|15||Hauer, G., et al. "Endoscopic Subfascial Discussion of Perforating Vein", Surg. Endos. 2:5-12. 1988.|
|16||International Search Report and Written Opinion, PCT/US04/00760, Jul. 6, 2005.|
|17||International Search Report and Written Opinion, PCT/US04/00859, Jun 20, 2005.|
|18||International Search Report and Written Opinion, PCT/US04/00859, Jun. 20, 2005.|
|19||Kaminski, Diane, "Firm Aims to Bypass Heart-piercing Treatments", Medical Industry Today, Medical Data International, Sep. 23, 1998.|
|20||Kirklin, John W., et al., "Cardiac Surgery: Morphology, Diagnostic Criteria, Natural History, Techniques, Results, and Indications", vol. 2, Second Edition, 1993, Chapter 52, p. 1695.|
|21||Levin, Bradley H., "The Subxiphoid Pericardial Window", Surgery, Gynecology & Obstetrics, Dec. 1982, vol. 155, pp. 804-806.|
|22||Meldrum-Hanna, W. et al., "Long Saphenous Vein Harvesting," J. Surg., 56:923-924, 1986.|
|23||Moazami, N., M.D. et al., "Minimatly Invasive Greater Saphenous Vein Harvesting For Coronary Artery Bypass Surgery", Mar. 1997, pp. 94-98.|
|24||Myers, E. L. et al., "Tsg101, an Inactive Homologue of Ubiquitin Ligase E2, Interacts Specifically With Human Immunodeficiency Virus Type 2 Gag Polyprotein and Results in Increased Levels of Ubiquianted Gag," J. Virol, Nov. 2002, vol. 76, No. 22.|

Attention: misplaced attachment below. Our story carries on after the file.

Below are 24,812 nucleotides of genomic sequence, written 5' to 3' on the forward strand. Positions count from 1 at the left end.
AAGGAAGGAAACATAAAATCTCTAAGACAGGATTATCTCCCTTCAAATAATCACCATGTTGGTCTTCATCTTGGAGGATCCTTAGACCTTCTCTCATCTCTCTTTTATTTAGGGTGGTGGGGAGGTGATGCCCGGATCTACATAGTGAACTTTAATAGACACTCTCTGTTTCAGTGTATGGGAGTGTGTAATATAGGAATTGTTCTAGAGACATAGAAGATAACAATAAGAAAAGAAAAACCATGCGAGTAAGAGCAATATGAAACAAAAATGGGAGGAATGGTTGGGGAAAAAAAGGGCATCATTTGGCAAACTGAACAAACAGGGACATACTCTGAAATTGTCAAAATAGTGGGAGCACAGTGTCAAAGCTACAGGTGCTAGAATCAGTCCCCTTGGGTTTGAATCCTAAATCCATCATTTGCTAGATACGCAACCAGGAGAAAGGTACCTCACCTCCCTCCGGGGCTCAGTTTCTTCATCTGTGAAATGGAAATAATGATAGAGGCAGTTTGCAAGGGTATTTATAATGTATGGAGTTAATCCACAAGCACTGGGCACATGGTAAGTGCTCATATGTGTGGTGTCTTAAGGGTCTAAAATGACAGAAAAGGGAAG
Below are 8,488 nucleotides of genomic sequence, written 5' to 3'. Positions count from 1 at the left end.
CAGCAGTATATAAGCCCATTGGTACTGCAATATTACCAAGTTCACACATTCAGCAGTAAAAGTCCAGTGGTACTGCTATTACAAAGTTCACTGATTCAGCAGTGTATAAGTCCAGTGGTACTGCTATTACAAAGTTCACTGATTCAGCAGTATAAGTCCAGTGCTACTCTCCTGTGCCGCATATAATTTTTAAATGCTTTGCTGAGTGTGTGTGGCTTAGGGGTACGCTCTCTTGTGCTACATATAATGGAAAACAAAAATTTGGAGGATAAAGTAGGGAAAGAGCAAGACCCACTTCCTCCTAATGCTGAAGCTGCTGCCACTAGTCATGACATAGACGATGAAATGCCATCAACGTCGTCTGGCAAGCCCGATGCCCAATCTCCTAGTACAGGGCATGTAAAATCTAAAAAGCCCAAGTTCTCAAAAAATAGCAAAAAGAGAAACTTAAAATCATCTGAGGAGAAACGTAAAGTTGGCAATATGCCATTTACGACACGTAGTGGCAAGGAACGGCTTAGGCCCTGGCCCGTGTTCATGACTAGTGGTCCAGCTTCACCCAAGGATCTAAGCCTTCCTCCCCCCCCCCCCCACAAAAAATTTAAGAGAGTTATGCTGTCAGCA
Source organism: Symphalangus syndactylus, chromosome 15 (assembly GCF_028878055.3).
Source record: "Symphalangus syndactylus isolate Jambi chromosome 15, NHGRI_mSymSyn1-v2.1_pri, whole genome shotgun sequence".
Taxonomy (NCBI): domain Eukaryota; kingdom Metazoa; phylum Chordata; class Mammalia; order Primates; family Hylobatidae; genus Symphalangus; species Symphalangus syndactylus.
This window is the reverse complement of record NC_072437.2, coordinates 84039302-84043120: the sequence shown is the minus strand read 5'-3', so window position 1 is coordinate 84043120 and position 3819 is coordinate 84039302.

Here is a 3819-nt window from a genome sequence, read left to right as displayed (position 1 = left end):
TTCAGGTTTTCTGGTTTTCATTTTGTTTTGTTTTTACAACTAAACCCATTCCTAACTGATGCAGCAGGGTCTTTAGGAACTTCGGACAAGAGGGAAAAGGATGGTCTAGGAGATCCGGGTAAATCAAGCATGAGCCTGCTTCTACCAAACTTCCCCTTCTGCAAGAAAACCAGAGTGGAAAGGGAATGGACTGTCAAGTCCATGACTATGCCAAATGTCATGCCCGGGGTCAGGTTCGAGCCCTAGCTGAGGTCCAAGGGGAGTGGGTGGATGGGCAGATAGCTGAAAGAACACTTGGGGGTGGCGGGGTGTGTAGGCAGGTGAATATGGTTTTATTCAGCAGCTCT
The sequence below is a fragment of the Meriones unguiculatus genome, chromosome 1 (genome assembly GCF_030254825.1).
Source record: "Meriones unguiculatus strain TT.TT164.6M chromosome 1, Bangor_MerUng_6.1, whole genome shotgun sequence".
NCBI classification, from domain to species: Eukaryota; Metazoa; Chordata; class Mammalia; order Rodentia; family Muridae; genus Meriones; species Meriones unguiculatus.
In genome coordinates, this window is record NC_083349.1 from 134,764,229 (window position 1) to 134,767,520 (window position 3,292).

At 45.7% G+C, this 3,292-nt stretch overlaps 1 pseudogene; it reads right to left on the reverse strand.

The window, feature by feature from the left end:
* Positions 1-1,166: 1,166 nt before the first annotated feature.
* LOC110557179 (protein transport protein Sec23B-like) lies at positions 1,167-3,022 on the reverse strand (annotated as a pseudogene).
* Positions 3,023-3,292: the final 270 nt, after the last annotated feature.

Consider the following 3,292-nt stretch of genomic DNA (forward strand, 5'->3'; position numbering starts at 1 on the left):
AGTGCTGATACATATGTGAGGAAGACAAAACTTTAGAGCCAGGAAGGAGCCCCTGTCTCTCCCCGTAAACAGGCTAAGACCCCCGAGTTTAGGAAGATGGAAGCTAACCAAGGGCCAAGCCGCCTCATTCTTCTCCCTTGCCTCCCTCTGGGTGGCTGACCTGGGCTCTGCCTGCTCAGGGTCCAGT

|25||PCT International Search Report and Written Opinion, PCT/US04/00760, Sep. 27, 2006, 7 pages.|
|26||PCT International Search Report and Written Opinion; PCT/US04/34538, Nov. 3, 2005, 10 pages.|
|27||Prager, Richard L., et al., "The Subxiphoid Approach to Pericardial Disease", The Annals of Thoracic Surgery, vol. 34, No. 1, Jul. 1982.|
|28||Rashid, A., et al., "Subcutaneous Technique for Saphenous Vein Harvest", Ann. Thorac. Surg., 37(2):169-170. 1984.|
|29||S. Bartoccioni, et al., Laparoscopic Harvesting of Right Gastroepiploic Artery for Coronary Artery Bypass Graft Performed Without Sternotomy [online], [retrieved on Oct. 5, 1999] Retrieved from the internet <URL:http://www.ctsnet.org/doc/2628.|
|30||Sabiston, David C., Jr., et al., "Atlas of Cardiothoracic Surgery", W.B. Saunders Company, 1995, pp. 235-237.|
|31||Santos, Gil H., et al., "The Subxiphoid Approach in the Treatment of Pericardial Effusion", Albert Einstein College of Medicine, Sep. 21, 1976, pp.467-470.|
|32||Simonsen, Michael, Ph.D., "Researchers Undaunted by Setbacks in the Angiogenesis Sector", American Health Consultants, vol. 5, No. 5, May 1999.|
|33||Spodick, David H., "Directly Applied Cardiac Therapy: Experts Explore Potential Benefits", Internal Medicine World Report, 1998.|